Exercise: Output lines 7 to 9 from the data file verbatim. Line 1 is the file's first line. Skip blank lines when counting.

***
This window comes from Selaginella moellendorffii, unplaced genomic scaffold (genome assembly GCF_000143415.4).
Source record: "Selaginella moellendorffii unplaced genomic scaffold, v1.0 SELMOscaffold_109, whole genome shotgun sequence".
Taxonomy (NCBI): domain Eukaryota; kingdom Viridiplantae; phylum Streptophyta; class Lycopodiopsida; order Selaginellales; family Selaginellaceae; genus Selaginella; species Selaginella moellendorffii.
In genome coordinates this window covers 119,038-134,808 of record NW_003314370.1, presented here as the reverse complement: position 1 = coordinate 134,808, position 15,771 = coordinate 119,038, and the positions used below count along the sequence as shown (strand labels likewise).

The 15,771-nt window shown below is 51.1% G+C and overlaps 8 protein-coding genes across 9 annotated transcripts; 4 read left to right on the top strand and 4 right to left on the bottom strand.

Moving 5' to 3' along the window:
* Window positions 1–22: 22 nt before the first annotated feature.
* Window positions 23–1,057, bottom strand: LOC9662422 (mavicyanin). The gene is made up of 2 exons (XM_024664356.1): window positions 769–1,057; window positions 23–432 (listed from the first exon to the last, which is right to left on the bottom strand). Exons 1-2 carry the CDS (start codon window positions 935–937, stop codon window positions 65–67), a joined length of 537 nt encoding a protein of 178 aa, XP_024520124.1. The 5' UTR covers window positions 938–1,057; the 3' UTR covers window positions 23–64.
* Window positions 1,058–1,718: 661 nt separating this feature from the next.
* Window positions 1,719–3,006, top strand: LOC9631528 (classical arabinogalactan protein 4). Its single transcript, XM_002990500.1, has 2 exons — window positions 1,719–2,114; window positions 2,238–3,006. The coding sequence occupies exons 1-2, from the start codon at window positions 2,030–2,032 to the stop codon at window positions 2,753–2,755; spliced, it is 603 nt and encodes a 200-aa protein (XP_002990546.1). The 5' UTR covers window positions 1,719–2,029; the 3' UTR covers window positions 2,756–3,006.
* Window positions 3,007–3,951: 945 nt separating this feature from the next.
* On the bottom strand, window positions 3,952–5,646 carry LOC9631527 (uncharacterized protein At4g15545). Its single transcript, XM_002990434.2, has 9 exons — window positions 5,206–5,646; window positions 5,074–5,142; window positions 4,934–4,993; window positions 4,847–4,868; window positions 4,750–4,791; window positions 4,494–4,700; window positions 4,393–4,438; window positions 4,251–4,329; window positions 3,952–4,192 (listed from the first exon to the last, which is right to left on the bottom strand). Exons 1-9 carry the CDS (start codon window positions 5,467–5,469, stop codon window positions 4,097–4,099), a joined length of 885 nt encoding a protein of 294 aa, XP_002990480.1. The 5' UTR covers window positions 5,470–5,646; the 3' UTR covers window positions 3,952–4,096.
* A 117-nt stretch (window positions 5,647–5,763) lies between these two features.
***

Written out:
* Window positions 1–22: 22 nt before the first annotated feature.
* Window positions 23–1,057, bottom strand: LOC9662422 (mavicyanin). The gene is made up of 2 exons (XM_024664356.1): window positions 769–1,057; window positions 23–432 (listed from the first exon to the last, which is right to left on the bottom strand). Exons 1-2 carry the CDS (start codon window positions 935–937, stop codon window positions 65–67), a joined length of 537 nt encoding a protein of 178 aa, XP_024520124.1. The 5' UTR covers window positions 938–1,057; the 3' UTR covers window positions 23–64.
* Window positions 1,058–1,718: 661 nt separating this feature from the next.